Even though the season is in its infancy, Corinth Holders senior Ryan McDaniel has already offered a strong candidate for understatement of the 7ear in the Johnston County boys prep soccer scene.
“Well, that was one to remember,” McDaniel said in almost-too-calm fashion while walking off the field after his Pirates had rallied twice before finally edging West Johnston by a 4-3 margin in Tuesday’s semifinal round of the annual JUSA Cup at Clayton High School.
Seemingly on the verge of defeat, Corinth Holders nabbed the equalizer in the closing minutes of regulation to force overtime. After nothing was decided in the two five-minute sudden-death periods, the Pirates won in the sixth round of penalty kicks on a successful attempt by sophomore Dalton Forrest.
In a rematch of last year’s finale, Corinth Holders will tangle with host Clayton in Wednesday night’s championship (8:30) at Clayton High School. The Comets scored early and went on to stop Cleveland 1-0 in the other semifinal showdown.
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Tonight’s schedule at Clayton also includes a consolation round match between Smithfield-Selma and South Johnston at 6:30 p.m.
Pirates rally by West
The tactical matchup between Clayton and Cleveland was almost anticlimactic following the opening thriller, which saw West Johnston (1-0-1), a touted club with 16 senior veterans, move ahead 1-0 late in the first half courtesy of a marker from midfielder speedster Austin Stephens.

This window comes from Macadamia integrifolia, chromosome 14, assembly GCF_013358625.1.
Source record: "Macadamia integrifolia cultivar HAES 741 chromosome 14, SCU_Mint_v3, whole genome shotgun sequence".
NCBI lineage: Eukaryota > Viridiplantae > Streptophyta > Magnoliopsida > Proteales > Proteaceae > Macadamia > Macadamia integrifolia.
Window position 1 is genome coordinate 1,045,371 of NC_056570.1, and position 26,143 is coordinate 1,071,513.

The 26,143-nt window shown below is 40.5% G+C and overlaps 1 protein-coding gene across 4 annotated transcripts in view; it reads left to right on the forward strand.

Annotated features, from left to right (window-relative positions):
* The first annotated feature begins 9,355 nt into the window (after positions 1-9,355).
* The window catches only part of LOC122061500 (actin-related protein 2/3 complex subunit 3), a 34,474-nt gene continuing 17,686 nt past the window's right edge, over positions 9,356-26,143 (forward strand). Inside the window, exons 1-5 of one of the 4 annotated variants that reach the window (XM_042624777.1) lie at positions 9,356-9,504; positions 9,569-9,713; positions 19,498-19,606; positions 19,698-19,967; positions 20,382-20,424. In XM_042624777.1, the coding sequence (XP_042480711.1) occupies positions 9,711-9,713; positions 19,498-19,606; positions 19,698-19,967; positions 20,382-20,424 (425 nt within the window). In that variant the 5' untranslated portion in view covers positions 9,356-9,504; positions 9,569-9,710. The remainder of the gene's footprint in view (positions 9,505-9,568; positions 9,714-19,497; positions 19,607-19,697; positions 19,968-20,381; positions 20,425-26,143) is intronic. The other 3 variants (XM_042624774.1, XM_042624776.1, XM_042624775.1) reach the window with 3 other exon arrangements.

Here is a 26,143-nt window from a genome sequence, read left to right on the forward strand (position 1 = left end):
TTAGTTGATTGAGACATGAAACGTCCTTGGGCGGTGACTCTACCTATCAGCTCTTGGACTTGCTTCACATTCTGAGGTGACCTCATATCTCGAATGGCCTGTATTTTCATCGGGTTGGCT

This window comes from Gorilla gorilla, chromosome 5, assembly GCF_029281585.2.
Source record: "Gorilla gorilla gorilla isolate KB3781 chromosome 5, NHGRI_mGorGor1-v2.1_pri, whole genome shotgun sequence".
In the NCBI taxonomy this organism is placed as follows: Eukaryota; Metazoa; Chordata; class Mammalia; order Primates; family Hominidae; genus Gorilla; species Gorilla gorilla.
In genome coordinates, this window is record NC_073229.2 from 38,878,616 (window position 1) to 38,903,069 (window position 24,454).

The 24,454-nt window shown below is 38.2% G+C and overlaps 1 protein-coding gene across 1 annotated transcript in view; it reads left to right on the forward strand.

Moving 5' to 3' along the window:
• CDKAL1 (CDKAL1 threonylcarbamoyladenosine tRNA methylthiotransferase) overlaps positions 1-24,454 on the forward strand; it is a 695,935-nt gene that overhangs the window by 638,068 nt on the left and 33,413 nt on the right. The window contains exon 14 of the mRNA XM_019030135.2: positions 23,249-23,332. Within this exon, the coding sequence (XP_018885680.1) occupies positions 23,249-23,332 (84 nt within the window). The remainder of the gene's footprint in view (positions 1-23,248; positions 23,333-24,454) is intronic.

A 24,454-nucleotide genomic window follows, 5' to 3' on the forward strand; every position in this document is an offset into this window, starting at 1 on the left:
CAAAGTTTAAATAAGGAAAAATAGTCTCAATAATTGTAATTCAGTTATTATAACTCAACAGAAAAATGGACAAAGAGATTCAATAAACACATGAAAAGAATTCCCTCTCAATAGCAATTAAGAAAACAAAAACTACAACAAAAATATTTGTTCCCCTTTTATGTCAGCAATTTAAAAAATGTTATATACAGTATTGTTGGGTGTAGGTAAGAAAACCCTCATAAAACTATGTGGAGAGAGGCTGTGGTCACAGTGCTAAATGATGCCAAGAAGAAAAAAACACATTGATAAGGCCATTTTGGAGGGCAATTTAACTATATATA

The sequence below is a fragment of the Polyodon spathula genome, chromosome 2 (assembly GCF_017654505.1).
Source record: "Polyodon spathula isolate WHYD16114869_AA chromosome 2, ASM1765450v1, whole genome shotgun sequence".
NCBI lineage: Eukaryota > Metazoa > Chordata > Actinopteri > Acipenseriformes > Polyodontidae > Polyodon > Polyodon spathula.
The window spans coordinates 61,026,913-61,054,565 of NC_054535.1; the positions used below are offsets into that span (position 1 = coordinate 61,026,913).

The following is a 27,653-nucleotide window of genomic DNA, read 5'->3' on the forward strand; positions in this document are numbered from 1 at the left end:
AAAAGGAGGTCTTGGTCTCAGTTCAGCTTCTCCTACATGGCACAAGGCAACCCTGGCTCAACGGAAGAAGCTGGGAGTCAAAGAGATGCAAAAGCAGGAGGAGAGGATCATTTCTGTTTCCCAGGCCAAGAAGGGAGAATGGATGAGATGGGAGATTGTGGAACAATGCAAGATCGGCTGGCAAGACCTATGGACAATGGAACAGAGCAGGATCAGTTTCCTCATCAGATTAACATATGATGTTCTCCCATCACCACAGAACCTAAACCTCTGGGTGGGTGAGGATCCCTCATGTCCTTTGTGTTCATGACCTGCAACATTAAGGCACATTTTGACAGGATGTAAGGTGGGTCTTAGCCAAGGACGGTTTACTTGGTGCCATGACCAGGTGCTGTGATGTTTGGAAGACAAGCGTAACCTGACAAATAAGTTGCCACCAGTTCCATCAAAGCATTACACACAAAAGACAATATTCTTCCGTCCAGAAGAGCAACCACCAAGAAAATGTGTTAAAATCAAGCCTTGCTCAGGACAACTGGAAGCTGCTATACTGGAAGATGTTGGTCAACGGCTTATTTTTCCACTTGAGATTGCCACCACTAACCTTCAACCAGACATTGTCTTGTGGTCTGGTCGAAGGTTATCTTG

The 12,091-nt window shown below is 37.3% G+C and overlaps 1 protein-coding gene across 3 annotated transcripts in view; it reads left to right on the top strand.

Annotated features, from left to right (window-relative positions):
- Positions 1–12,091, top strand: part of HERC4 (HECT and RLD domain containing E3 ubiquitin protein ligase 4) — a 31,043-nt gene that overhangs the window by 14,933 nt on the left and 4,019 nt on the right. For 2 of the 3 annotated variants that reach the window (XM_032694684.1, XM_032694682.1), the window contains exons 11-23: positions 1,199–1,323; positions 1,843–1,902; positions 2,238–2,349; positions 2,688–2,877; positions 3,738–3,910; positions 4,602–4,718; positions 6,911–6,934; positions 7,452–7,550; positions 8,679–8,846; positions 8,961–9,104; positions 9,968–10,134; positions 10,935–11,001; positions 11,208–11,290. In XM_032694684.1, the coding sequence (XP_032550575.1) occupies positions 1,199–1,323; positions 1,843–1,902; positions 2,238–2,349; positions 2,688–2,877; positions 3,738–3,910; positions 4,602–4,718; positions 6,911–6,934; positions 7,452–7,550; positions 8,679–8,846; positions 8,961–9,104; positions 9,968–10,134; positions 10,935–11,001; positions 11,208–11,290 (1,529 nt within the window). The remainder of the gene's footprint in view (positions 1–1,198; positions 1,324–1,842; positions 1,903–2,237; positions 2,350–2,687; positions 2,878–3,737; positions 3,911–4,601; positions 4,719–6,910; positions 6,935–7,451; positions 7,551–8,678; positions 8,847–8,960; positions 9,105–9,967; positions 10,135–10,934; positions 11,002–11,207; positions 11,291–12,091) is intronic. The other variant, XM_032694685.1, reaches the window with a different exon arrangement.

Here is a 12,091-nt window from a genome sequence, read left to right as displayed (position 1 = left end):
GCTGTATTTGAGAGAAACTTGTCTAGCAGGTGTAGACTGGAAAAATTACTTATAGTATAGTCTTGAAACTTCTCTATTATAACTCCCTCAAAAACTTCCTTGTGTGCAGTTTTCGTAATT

And when Wildcat Jakob Edwards delivered a tap-in just over two minutes into the second half, West Johnston appeared well on its way to making a finals appearance.
But Corinth Holders (0-0-1) had other ideas, beginning with Dillon Parker’s PK with 34:32 remaining Just over six minutes later, Pirates’ forward Miguel Ibarra gained a step up the right side and delivered a blast that tied the score in stunning fashion at 2-2.
The Wildcats once again took charge when Luis Molina found the ball in front of the net off a scrum for a goal with 8:01 left. For the second time, Corinth Holders had an answer as Adam Landeros sent a laser into the back of the net off another right-side rush to tie the score at the 2:18 mark.
Neither club could convert the rest of regulation and through a pair of five-minute overtime periods, though Corinth Holders keeper Ryan Mills came up with the save of the game as he stopped Stephens on a mini breakaway in the first extra session.
The outcome was destined to be determined by kicks, and the Pirates, shooting second in the rotation, averted defeat on two occasions with successful conversions.
In the sixth round, a Wildcats’ shot went wide, putting the contest squarely on the foot of Forrest, who took a deep breath before quickly rushing toward the ball.
With the huge crowd fixated in silence, Forrest went high center into the twine and was soon mobbed near the box by his jubilant teammates.
“I pretty much knew I wanted to go high middle,” Forrest said. “I really don’t know how to explain the feeling. I just saw all the guys coming to me – I was so happy.”
For Corinth Holders veteran coach Brent Walston, the journey to the outcome was almost as important as the final score as his club was able to claw back on two occasions, including a two-goal deficit.